|George Martin, 1926-2016. Martin was such a handsome fellow.|
|George Martin, still looking sharp.|
|The Beatles gather around Martin during the Sgt. Pepper sessions.|
When George Martin passed away at the age of 90 last week, the world lost one of music’s most famous record producers. Martin was the man who produced all of the Beatles’ recorded work, with the exception of Let It Be. Perhaps Martin’s absence is the reason that Let It Be has always felt like less than the sum of its parts to me. While Martin’s brilliance in his production of the Beatles can be seen on many records like “Yesterday,” “Eleanor Rigby,” and “Strawberry Fields Forever,” part of his brilliance in producing the Beatles is what he didn’t do with them. Martin didn’t make them record shoddy material that they didn’t want to do. Yes, the Beatles attempted a version of “How Do You Do It?” at Martin’s suggestion as their possible first single, but the group’s insistence that their first single should be an original song convinced Martin to release “Love Me Do” as their first A-side. Martin was correct that “How Do You Do It?” would be a hit, as it became the first single for another Liverpool group, Gerry and the Pacemakers, and it went to number 1 in the UK. (Martin produced the Gerry and the Pacemakers version as well.) Martin also didn’t push either John or Paul to be the only frontman in the group, even though it was pretty unusual in rock and roll to have two lead vocalists. Martin helped the Beatles develop their talent, but he also let their talent develop naturally.
From everything I’ve ever read about George Martin, he sounds like a really nice guy. Martin was smart, very funny, and he had a calm and patient attitude. Martin had matinee-idol looks, with high cheekbones, piercing blue eyes, and a thick head of hair always immaculately swept back from his forehead. Martin’s pre-Beatles producing career had been marked by a great variety of titles, as he had produced classical recordings, jazz, and the comedy records of Peter Sellers. Martin’s backgrounds in all three of these disparate areas would be of great help to him in recording the Beatles. His knowledge of classical music allowed him to create compelling orchestrations for their later songs. (Martin was a classically trained oboist, as well as being an excellent piano player.) Martin’s background in jazz and comedy made him flexible and able to improvise, which helped him when John Lennon came in and said that he wanted his vocal on “Tomorrow Never Knows” to sound like it was coming from a Buddhist monk chanting on a hillside. To Martin’s eternal credit, he didn’t just brush off John and tell him that was impossible. Martin said, “I put his voice through a loudspeaker and rotated it. It actually did come out as that strangled sort of cry from the hillside.” (Beatlesongs, by William J. Dowlding, p.145)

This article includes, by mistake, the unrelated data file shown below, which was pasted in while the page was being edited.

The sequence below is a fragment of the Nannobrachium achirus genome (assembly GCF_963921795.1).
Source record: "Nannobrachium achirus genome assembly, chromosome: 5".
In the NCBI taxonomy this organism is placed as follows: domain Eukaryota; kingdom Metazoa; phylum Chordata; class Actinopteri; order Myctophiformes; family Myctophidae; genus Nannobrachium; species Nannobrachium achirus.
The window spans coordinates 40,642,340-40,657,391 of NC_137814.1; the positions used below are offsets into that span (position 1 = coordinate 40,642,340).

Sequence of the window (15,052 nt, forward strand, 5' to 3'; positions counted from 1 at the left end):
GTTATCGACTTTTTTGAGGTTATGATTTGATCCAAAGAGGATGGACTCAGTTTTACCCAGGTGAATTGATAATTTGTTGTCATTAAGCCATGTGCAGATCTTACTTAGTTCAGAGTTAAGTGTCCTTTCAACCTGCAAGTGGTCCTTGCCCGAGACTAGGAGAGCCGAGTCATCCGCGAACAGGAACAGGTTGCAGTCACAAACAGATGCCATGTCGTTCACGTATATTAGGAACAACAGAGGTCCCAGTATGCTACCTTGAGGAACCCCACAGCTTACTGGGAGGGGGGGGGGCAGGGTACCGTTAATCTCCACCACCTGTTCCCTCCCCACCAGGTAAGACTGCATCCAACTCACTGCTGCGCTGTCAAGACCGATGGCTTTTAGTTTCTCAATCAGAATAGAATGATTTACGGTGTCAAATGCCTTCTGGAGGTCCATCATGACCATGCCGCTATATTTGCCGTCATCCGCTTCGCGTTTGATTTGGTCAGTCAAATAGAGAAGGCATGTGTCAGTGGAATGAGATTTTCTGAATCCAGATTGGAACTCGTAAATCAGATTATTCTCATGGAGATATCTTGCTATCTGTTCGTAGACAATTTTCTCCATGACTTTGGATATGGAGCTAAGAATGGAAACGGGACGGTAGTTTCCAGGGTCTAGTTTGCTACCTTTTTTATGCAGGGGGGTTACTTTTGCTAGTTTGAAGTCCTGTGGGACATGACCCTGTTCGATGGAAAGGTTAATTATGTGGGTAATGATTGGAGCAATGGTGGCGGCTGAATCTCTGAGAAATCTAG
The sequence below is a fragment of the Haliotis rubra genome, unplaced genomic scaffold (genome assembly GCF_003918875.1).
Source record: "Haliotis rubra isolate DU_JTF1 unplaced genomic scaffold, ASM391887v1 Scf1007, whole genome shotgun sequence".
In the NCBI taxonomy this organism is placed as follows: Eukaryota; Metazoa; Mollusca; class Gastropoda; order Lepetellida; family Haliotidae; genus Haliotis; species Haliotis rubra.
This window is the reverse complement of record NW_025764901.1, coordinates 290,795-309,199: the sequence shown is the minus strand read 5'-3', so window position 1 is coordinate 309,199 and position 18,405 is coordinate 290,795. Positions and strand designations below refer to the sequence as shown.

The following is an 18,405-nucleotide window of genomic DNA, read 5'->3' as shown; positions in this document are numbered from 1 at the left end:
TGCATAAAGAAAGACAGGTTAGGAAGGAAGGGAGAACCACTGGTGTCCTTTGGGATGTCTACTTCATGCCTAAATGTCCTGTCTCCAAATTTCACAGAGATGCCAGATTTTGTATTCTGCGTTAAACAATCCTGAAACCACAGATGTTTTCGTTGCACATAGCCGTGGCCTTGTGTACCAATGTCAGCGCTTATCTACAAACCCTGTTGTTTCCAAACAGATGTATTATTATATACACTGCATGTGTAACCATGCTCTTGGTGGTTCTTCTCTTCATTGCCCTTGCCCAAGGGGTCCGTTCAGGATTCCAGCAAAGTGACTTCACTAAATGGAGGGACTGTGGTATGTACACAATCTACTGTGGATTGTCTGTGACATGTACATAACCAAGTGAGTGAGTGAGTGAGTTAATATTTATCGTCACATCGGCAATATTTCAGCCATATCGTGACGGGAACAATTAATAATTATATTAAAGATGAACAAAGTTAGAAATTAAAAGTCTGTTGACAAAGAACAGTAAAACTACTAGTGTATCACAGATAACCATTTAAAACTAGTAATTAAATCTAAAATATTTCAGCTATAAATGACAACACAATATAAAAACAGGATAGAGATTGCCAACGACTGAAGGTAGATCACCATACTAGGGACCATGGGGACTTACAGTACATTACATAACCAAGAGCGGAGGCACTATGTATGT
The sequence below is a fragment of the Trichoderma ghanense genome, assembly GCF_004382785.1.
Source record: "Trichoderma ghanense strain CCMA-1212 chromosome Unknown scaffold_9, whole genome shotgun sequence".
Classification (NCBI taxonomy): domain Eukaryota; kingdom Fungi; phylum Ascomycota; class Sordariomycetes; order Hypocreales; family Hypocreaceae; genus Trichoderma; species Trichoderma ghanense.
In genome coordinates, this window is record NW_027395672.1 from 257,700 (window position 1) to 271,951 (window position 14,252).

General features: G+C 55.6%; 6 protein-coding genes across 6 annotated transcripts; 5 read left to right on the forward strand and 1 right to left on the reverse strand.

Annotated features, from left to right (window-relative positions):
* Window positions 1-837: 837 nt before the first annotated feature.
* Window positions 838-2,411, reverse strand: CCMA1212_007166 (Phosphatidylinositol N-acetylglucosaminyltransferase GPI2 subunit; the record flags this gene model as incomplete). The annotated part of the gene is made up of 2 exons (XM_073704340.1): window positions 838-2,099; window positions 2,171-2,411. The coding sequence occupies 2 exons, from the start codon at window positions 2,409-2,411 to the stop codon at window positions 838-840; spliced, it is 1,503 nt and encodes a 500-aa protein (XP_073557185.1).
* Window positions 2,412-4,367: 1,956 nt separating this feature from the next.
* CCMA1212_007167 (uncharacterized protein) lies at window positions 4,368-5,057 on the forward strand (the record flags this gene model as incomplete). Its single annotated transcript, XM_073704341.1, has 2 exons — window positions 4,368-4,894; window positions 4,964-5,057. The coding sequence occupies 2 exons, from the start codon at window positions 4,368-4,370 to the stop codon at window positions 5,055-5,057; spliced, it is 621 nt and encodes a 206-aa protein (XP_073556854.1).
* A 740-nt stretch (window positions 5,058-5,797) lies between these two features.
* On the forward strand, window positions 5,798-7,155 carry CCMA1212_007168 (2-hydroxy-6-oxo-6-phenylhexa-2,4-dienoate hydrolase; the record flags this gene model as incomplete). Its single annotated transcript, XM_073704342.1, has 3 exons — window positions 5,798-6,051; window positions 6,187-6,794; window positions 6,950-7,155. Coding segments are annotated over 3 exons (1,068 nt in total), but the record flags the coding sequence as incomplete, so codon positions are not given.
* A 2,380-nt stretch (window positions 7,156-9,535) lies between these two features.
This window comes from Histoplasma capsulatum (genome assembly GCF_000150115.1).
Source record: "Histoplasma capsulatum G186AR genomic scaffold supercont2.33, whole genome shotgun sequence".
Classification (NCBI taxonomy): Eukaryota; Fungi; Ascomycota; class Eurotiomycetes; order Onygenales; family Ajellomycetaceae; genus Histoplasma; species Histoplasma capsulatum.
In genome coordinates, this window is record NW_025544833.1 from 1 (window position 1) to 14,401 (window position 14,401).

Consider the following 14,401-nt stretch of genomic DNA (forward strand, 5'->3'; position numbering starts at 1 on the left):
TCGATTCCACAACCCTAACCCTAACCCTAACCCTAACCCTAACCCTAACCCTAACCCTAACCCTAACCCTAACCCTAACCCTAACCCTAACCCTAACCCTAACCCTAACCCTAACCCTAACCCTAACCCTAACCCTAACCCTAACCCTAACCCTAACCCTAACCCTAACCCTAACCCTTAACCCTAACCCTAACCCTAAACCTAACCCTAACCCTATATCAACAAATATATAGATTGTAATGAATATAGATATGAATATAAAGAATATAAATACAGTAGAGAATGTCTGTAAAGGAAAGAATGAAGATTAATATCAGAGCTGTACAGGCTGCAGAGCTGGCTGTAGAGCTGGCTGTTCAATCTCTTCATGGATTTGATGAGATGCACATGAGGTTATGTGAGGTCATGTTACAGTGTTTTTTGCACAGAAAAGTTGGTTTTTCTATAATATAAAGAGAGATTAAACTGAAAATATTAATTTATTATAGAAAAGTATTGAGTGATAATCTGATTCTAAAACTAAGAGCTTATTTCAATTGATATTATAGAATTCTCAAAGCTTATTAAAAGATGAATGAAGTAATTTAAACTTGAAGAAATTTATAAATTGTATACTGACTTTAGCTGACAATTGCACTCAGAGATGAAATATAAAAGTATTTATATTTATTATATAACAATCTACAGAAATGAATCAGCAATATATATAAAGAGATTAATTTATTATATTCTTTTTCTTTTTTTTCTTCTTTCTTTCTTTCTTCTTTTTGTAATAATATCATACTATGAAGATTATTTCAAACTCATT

Simply put, George Martin was a perfect fit for the Beatles. He knew all the rules of music that they were ignorant of, but he was also thrilled to help them push the boundaries of music. He never told them something was impossible. Even when John Lennon wanted two different takes of “Strawberry Fields Forever” to be spliced together, even though they were in different tempos and in different keys, Martin found a way to do it. And when Lennon wanted a circus feel on “Being for the Benefit of Mr. Kite!” Martin had engineer Geoff Emerick cut up a tape of a calliope, throw the tape on the floor, and put it back together at random, creating a feverish collage that matched the feeling of Lennon’s song.
Martin’s orchestral arrangements for the group’s songs added a different flavor to the Beatles’ music. Martin convinced Paul McCartney that a string quartet would provide the perfect backing for his ballad “Yesterday.” McCartney was initially skeptical about adding strings, as the Beatles were a rock band and didn’t want to be seen as middle of the road pop stars. Martin told Paul if he didn’t like the arrangement, they could always leave it off. Of course it worked beautifully, and led to another great collaboration between the two on “Eleanor Rigby,” which was recorded with a double string quartet.
While Martin’s skills as an oboist were never heard on a Beatles record, his considerable talents at the piano can be heard on many Beatles songs. Of the 209 songs that the Beatles recorded and released during their career, George Martin played on 37. Martin’s talents on the keyboards meant that it wasn’t until “You’ve Got to Hide Your Love Away” was recorded in February 1965 that outside musicians played on a Beatles song. Martin was versatile on piano, as he sounded equally at home playing the rock and roll of “Money (That’s What I Want),” “Rock and Roll Music,” “Long Tall Sally,” and “Slow Down,” and the boogie woogie of “Lovely Rita,” and “Rocky Raccoon.”
One of George Martin’s finest moments on piano came during the recording of the beautiful song “In My Life,” from the Rubber Soul album. The group had recorded the song and left a space in the middle for an instrumental solo. They were undecided on what instrument, as it didn’t seem to be the right song for a guitar solo. A few days later Martin got the idea for a baroque-sounding piano solo to fill the gap. Martin wasn’t able to play the solo as fast as the tempo of the song required, so he played it at half the speed, and then sped the tape up so his solo would fit in the song. To my ears, Martin’s solo compliments the song perfectly.
George Martin was an integral part of the Beatles’ story, and he did a fantastic job making their music sound great. He was a producer who wasn’t just twiddling knobs in the booth, he was really a partner in the greatest band ever, and he truly deserves the title “the Fifth Beatle.”